As we get closer to management’s plans for revving up Fitbit, Canaccord Genuity analyst Michael Walkley initiates coverage of Peloton with a $60 price target. While he’s sure Fitbit will be a revenue powerhouse in the future, currently, and from all the reasons Walkley puts forward in his report, it seems like Peloton is a much bigger opportunity than Fitbit. But since expectations are so high, I wonder if it might be tougher to meet the newly raised target.
According to Walkley, the service needs to roll out into significant metropolitan markets first, ideally one city at a time to foster growth before it can aggressively expand to other top-grossing markets. Peloton itself, therefore, plans to focus on San Francisco, New York, and L.A. starting with its Tier One market.
“Most investors are assuming that Peloton will be able to finance the rollout within its current channel. As I have alluded to, I’m not so sure,” says Walkley. “We are only just now getting meaningful indications that the company has sold out, which, given demand was reportedly so high prior to shipments, shows that these were not limited to collectors.”
Between its adjustable band, adjustable desktop bike, and cool operating and privacy tech, Peloton is a popular ride-sharing-for-tennis-players app. It not only allows you to download 360 degree videos of your fitness ride to watch later (much like Cyclebase’s T-Gear products), but it also provides pricing advice, membership rates, discounts and more.
With that being said, I was speaking with a marketing executive (no relation) at Peloton, who could not disclose what these discounted membership rates are. Regardless, it would be smart to promote a discount via email and sign up for updates through Peloton’s social networks, in addition to wearing a subscription.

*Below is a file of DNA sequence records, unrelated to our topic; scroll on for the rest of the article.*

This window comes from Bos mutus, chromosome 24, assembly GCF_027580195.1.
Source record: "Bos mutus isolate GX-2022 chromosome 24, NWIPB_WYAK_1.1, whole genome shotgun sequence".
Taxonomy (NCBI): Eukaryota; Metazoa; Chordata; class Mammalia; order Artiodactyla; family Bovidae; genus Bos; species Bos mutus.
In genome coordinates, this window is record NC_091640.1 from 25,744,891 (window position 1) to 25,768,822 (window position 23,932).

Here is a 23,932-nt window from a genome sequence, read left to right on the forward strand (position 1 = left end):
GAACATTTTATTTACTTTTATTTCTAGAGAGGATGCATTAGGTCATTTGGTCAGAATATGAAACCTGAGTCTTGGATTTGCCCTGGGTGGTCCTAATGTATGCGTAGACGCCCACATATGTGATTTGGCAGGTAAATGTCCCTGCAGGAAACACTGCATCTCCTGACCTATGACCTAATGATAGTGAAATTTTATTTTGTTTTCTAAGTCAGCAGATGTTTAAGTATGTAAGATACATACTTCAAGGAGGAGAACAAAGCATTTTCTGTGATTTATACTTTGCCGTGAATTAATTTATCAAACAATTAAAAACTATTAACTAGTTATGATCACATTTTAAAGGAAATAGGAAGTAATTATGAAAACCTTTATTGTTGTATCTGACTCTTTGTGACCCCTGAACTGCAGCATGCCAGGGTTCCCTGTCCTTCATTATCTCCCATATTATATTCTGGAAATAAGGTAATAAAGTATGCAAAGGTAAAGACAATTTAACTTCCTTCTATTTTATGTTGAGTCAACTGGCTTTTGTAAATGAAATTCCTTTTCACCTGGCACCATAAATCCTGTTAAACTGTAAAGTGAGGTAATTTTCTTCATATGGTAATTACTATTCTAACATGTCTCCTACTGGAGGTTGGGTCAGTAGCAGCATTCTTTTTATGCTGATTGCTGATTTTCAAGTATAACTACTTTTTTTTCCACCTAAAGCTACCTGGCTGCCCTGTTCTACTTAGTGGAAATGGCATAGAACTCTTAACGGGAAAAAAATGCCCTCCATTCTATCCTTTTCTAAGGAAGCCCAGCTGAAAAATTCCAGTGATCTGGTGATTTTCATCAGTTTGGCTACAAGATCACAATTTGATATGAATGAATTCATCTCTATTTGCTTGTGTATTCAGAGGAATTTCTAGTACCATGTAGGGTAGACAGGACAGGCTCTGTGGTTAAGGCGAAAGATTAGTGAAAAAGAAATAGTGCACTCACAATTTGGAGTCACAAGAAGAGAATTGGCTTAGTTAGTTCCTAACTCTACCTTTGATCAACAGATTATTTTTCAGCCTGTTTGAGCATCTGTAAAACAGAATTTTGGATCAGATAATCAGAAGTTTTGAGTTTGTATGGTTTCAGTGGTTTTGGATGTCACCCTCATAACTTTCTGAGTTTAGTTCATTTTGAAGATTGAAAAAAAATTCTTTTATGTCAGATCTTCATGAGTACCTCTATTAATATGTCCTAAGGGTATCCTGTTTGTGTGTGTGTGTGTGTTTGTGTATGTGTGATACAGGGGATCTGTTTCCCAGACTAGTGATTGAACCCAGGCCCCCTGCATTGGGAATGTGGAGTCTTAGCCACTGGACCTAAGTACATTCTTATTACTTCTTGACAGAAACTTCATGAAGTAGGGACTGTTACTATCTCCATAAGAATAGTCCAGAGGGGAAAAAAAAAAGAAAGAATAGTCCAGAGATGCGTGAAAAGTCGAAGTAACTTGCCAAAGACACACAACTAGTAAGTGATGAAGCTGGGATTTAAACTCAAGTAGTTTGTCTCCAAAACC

The lack of data is indicative of these kind of partnerships. A few customers might be downloading the app, but as far as I can tell, they’re mainly getting a workout-oriented app. There’s no need to keep up with Peloton’s analytics or operations, since the target is to encourage you to stay tuned to what your fitness route is before hitting the road.
Yet based on the numbers, it’s difficult to see why I’d agree with analysts that it will be difficult for Fitbit to beat the company’s sales by a significant margin. While my source could not reveal anything, the first model I saw in the workout space was $200, plus fees, and the price drops to $99 for using the app on your own stationary bike. That’s probably a conservative estimate when thinking about what people will pay to use Peloton. But even if it only takes $200, and it seems Fitbit could grow to two-times the size of Peloton’s top line, what’s the ceiling between the two of them?
If you’re going to make half of the revenue, you should still be able to grow to a significant piece of the pie — and therefore margins — making your product competitive.
I’ll let you know if Fitbit matches my expectations of quarterly and annual growth rates and the level of profits it earns per app downloaded. Right now, Peloton’s price target is $60, with a 1.3x price/sales ratio, while Fitbit’s price target is $9, with a 3.2x price/sales ratio.